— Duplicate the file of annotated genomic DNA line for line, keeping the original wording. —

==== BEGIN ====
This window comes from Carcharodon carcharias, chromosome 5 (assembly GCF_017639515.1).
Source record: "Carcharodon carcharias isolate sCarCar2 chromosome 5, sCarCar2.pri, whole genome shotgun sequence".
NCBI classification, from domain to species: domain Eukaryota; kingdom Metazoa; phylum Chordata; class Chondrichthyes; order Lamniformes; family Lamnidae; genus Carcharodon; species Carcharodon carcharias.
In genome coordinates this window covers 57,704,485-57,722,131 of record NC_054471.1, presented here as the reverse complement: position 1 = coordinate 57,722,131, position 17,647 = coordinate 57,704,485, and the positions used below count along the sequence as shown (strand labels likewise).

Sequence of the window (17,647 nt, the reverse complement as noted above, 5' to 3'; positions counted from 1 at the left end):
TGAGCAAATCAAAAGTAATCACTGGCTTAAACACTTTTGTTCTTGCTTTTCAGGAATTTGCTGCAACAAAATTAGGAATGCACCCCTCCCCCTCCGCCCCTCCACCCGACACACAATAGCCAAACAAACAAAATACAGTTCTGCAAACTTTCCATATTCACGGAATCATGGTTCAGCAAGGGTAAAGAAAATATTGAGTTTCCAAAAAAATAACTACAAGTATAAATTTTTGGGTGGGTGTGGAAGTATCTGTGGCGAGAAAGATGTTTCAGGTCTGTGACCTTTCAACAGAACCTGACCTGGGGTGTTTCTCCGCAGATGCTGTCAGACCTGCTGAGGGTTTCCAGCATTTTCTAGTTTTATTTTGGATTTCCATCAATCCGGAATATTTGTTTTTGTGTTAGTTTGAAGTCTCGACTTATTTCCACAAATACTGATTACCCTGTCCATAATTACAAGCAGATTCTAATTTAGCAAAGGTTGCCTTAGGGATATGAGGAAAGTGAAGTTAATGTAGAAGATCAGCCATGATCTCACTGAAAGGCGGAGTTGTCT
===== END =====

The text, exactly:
This window comes from Carcharodon carcharias, chromosome 5 (assembly GCF_017639515.1).
Source record: "Carcharodon carcharias isolate sCarCar2 chromosome 5, sCarCar2.pri, whole genome shotgun sequence".
NCBI classification, from domain to species: domain Eukaryota; kingdom Metazoa; phylum Chordata; class Chondrichthyes; order Lamniformes; family Lamnidae; genus Carcharodon; species Carcharodon carcharias.
In genome coordinates this window covers 57,704,485-57,722,131 of record NC_054471.1, presented here as the reverse complement: position 1 = coordinate 57,722,131, position 17,647 = coordinate 57,704,485, and the positions used below count along the sequence as shown (strand labels likewise).

Sequence of the window (17,647 nt, the reverse complement as noted above, 5' to 3'; positions counted from 1 at the left end):
TGAGCAAATCAAAAGTAATCACTGGCTTAAACACTTTTGTTCTTGCTTTTCAGGAATTTGCTGCAACAAAATTAGGAATGCACCCCTCCCCCTCCGCCCCTCCACCCGACACACAATAGCCAAACAAACAAAATACAGTTCTGCAAACTTTCCATATTCACGGAATCATGGTTCAGCAAGGGTAAAGAAAATATTGAGTTTCCAAAAAAATAACTACAAGTATAAATTTTTGGGTGGGTGTGGAAGTATCTGTGGCGAGAAAGATGTTTCAGGTCTGTGACCTTTCAACAGAACCTGACCTGGGGTGTTTCTCCGCAGATGCTGTCAGACCTGCTGAGGGTTTCCAGCATTTTCTAGTTTTATTTTGGATTTCCATCAATCCGGAATATTTGTTTTTGTGTTAGTTTGAAGTCTCGACTTATTTCCACAAATACTGATTACCCTGTCCATAATTACAAGCAGATTCTAATTTAGCAAAGGTTGCCTTAGGGATATGAGGAAAGTGAAGTTAATGTAGAAGATCAGCCATGATCTCACTGAAAGGCGGAGTTGTCT